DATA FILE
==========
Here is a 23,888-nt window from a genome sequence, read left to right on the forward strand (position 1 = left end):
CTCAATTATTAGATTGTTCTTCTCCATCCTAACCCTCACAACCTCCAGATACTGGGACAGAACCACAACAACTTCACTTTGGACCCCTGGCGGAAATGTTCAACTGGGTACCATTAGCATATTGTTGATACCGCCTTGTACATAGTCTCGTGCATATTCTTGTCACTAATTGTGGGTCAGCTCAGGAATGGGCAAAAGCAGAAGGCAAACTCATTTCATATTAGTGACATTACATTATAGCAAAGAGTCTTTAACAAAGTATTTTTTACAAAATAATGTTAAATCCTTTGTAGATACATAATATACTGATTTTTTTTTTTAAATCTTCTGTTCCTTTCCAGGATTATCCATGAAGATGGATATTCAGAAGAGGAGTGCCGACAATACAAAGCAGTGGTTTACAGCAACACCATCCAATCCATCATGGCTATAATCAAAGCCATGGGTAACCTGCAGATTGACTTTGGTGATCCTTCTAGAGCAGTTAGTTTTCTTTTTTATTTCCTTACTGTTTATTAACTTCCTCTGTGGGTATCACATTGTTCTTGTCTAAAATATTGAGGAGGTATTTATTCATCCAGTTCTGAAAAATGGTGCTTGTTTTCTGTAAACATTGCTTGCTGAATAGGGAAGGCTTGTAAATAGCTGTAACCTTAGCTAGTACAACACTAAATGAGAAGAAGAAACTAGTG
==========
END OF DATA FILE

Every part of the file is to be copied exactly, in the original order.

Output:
Here is a 23,888-nt window from a genome sequence, read left to right on the forward strand (position 1 = left end):
CTCAATTATTAGATTGTTCTTCTCCATCCTAACCCTCACAACCTCCAGATACTGGGACAGAACCACAACAACTTCACTTTGGACCCCTGGCGGAAATGTTCAACTGGGTACCATTAGCATATTGTTGATACCGCCTTGTACATAGTCTCGTGCATATTCTTGTCACTAATTGTGGGTCAGCTCAGGAATGGGCAAAAGCAGAAGGCAAACTCATTTCATATTAGTGACATTACATTATAGCAAAGAGTCTTTAACAAAGTATTTTTTACAAAATAATGTTAAATCCTTTGTAGATACATAATATACTGATTTTTTTTTTTAAATCTTCTGTTCCTTTCCAGGATTATCCATGAAGATGGATATTCAGAAGAGGAGTGCCGACAATACAAAGCAGTGGTTTACAGCAACACCATCCAATCCATCATGGCTATAATCAAAGCCATGGGTAACCTGCAGATTGACTTTGGTGATCCTTCTAGAGCAGTTAGTTTTCTTTTTTATTTCCTTACTGTTTATTAACTTCCTCTGTGGGTATCACATTGTTCTTGTCTAAAATATTGAGGAGGTATTTATTCATCCAGTTCTGAAAAATGGTGCTTGTTTTCTGTAAACATTGCTTGCTGAATAGGGAAGGCTTGTAAATAGCTGTAACCTTAGCTAGTACAACACTAAATGAGAAGAAGAAACTAGTG